# Force on a Wire In Uniform Magnetic Field

1. Oct 11, 2012

### bmb2009

1. The problem statement, all variables and given/known data
A long wire lying along the x-axis carries a current of 2.60 A in the +x direction. There is a uniform magnetic field present, given by B=0.003i + 0.004j + 0.002k, where i, j, k are the unit vectors along the cartesian coordinate axes') in units of Tesla. Calculate the y-component of the magnetic force acting on a segment of wire of length L = 17.5 cm.

2. Relevant equations

3. The attempt at a solution

I tried using the formula F=ILBsin@
where F=force, I=Current, B=magnetic field in tesla, sin@=1 (b/c y axis is perpendicular to x so @=90 degrees).
but that didn't work...I don't really know how to make sense of the B field equation?

Help?

2. Oct 12, 2012

### tiny-tim

hi bmb2009!

(have a theta: θ … or pick it up from the Quick Symbols box to the right of the Reply box )
no, the θ in ILBsinθ is the angle between I and B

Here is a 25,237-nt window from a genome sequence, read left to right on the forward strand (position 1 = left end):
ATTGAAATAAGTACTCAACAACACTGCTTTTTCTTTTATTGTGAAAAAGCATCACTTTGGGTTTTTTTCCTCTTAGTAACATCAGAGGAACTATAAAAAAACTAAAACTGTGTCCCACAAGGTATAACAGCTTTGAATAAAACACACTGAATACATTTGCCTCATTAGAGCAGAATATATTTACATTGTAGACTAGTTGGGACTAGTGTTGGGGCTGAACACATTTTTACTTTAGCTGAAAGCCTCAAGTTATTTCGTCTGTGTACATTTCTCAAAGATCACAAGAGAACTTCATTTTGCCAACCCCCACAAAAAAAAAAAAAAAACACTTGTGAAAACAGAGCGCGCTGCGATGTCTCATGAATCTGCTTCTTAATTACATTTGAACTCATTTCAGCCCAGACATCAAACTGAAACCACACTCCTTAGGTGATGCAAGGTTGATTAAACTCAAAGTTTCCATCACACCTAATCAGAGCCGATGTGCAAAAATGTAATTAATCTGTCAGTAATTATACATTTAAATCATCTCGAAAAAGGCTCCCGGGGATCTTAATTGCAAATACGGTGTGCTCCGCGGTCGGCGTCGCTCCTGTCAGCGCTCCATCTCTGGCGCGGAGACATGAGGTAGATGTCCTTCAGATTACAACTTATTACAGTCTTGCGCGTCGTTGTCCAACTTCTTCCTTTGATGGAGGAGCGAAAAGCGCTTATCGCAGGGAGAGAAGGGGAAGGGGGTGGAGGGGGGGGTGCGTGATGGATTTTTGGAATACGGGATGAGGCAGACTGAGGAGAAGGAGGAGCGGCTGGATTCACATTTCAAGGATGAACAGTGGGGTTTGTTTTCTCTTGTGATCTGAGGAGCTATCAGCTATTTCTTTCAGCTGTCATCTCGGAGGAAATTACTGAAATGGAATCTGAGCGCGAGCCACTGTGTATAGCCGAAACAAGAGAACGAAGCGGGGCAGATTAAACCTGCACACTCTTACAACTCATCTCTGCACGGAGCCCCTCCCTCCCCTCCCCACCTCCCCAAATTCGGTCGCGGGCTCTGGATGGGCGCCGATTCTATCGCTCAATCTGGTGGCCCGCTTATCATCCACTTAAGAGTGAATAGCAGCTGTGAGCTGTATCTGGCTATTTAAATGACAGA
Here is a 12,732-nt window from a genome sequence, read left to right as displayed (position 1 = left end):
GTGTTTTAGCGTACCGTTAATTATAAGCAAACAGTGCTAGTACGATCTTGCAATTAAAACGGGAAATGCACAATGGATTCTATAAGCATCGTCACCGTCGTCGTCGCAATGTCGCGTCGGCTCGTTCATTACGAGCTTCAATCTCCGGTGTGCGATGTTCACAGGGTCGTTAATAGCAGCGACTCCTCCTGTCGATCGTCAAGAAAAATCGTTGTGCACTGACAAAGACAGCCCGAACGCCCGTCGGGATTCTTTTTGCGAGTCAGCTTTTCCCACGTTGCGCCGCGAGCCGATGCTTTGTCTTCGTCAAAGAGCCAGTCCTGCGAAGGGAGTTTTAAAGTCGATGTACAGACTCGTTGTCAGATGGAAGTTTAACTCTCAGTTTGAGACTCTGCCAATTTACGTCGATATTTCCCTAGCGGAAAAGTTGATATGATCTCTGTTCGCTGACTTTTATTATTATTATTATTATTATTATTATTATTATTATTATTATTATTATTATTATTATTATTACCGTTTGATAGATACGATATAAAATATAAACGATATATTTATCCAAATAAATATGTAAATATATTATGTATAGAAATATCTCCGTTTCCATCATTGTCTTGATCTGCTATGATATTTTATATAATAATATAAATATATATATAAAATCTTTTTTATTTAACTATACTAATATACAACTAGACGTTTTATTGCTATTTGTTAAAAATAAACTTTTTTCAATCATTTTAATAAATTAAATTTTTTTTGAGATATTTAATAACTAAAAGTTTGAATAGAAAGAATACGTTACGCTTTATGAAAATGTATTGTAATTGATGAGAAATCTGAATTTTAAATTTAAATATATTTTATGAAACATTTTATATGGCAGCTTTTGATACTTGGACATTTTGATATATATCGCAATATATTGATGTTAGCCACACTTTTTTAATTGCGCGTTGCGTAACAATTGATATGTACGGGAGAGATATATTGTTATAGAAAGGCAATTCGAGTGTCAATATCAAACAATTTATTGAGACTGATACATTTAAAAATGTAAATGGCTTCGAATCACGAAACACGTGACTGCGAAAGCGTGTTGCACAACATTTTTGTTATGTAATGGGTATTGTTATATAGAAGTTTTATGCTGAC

(the force F = LI x B is perpendicular to both I and B)

that gives you the magnitude of F, then find the component in the y direction

3. Oct 12, 2012

### bmb2009

Can you be more thorough? Like i have no idea where to start our teacher never went over anything close to something with a b field given as components... so I Don't know how to find an angle from it and even if I did I would know how to find the Y component afterwards..

4. Oct 12, 2012

### bmb2009

I tried:

since the B field and current are parallel in the x direction the f=0
so the magnitude of the force is the force from the y and z components which i plugged in to get a number but how would you calculate of Y component without any more information?

5. Oct 12, 2012

### tiny-tim

show us your cross product calculations for the total F